We have scant facts about the reported bid of US drugstore giant CVS to purchase insurance giant Aetna for a tidy sum of $200 per share, or $66 billion plus. This may have been in development for weeks or months, but wisely the sides are keeping mum. According to FOX Business, “an Aetna spokesperson declined to chime in on the reports, saying the company doesn’t “comment on rumors or speculation” and to Drug Store News, a CVS Health spokesperson did the same. Aetna’s current market cap is $53 billion, so it’s a great deal for shareholders if it does happen.
Both parties have sound reasons to consider a merger:
- CVS, like all retailers, is suffering from the Amazon Effect at its retail stores
- Retail mergers are done with the Walgreens Boots Alliance–Rite Aid merger going through considerable difficulties until approved last month
- The US DOJ and Congress has signaled its disapproval of any major payer merger (see the dragged-out drama of Aetna-Humana)
- It has reportedly had problems with its pharmacy benefit management (PBM) arm from insurers like Optum (United HealthCare), and only last week announced that it was forming a PBM with another giant, Anthem, called IngenioRx (which to Forbes is a reason why this merger won’t happen–this Editor calls it ‘hedging one’s bets’ or ‘leverage’)
- Aetna was hard hit by the (un)Affordable Care Act (ACA), and in May announced its complete exit from individual care plans by next year. Losses were $700 million between 2014 and 2016, with over $200 million in 2017 estimated (and this is prior to the Trump Administration’s ending of subsidies).
- It’s a neat redesign of the payer/provider system. This would create an end-to-end system: insurance coverage from Aetna, CVS’ Minute Clinics delivering care onsite, integrated PBM, retail delivery of care, pharmaceuticals, and medical supplies–plus relationships with many hospital providers (see list here)–this Editor is the first to note this CVS relationship with providers.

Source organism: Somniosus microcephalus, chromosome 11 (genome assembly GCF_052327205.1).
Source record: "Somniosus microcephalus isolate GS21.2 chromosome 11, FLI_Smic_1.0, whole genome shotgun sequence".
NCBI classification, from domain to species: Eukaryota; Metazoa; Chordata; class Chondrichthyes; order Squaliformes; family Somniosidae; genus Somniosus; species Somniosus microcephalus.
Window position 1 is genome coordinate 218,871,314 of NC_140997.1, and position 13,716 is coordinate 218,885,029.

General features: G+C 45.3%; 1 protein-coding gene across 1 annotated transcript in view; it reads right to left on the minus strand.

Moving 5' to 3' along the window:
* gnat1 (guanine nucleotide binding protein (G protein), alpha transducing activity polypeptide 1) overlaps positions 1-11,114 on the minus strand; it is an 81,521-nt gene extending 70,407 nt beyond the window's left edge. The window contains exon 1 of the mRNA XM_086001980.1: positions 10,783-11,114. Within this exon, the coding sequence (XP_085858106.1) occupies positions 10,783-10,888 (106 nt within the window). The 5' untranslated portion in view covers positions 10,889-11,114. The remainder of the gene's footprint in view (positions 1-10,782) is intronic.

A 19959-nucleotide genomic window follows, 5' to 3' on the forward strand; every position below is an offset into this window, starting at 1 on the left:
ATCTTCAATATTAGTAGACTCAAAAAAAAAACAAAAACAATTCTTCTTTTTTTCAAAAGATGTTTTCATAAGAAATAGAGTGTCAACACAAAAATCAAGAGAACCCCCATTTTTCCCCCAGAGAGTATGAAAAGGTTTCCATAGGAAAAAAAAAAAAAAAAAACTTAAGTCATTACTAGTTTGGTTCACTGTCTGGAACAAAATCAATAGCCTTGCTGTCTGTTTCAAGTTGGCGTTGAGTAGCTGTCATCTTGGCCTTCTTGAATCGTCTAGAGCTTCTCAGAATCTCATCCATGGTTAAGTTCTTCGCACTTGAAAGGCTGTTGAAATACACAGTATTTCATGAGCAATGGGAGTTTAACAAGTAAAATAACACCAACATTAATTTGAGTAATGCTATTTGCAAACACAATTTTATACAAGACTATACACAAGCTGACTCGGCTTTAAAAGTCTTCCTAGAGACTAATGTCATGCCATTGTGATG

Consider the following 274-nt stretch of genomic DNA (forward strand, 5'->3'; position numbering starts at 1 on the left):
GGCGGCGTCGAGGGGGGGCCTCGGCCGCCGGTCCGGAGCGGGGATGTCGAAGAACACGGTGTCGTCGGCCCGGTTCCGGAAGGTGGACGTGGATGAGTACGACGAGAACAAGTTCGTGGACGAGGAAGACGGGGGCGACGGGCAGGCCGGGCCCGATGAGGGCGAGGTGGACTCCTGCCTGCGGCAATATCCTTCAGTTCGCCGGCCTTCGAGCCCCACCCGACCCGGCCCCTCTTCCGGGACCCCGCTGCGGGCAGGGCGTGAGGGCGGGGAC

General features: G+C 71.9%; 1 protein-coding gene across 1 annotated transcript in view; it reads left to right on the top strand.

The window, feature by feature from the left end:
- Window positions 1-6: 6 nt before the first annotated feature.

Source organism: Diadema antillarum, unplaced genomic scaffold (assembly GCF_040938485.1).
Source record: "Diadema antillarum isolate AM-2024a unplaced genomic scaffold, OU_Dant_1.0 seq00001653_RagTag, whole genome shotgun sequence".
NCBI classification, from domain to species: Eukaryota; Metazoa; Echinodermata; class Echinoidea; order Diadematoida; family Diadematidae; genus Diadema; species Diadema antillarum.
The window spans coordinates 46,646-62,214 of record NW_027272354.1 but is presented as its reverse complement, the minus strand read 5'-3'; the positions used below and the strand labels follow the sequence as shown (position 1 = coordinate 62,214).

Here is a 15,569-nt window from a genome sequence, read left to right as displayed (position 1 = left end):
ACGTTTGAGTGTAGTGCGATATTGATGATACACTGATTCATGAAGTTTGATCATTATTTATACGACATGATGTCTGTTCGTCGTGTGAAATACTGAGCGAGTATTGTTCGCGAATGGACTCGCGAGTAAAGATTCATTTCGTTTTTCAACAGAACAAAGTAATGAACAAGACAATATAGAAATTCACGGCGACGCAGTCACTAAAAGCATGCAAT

We will be in for more regulatory drama, of course–and plenty of competitor reaction. Can we look forward to others such as:
- Walgreens Boots with Anthem or Cigna (currently at each others’ throats in Delaware court)
- Other specialized, Medicare Advantage/Medicare/Medicaid networks such as Humana or WellCare?
- Will supermarkets, also big retail pharmacy providers, get into the act? Publix, Wegmans, Shop Rite or Ahold (Stop & Shop, Giant) buying regionals or specialty insurers like the above, a Blue or two, Oscar, Clover, Bright Health….or seeking alliances?
- And then, there’s Amazon and Whole Foods….no pharmacy in-house at Whole Foods, but talk about a delivery system?
UPDATED. In seeking an update for the Anthem-Cigna ‘Who Shot John’ court action about breakup fees (there isn’t yet), this Editor came across a must-read analysis in Health Affairs
by David Dranove, DOJ’s economics expert, about the arguments underpinning the DOJ and court denial of the merger. Retailer-payer mergers will likely avoid the market dominance argument that doomed the previous round of insurer mergers. But, if any of these negatively affect “national accounts” employers and large local employers negotiating power and have the whiff of monopoly–a market situation where there’s only one seller of PBM, or one drug buyer (monopsony)–DOJ will simply unpack these arguments. Reading this, it confirms this Editor’s opinion that the smaller Blues–the multi-state (e.g. Highmark, Regence) and independent Blues–may want to sell because they have literally nowhere to go. They are hemmed in geographically (BCBSA rules), they are under scrutiny because of market dominance, and according to this article, there are two class-action lawsuits representing purchasers and providers that attack the Blue Cross Blue Shield Association’s assignation of territories as violating the Sherman Anti-Trust Act, using the arguments made in Anthem-Cigna.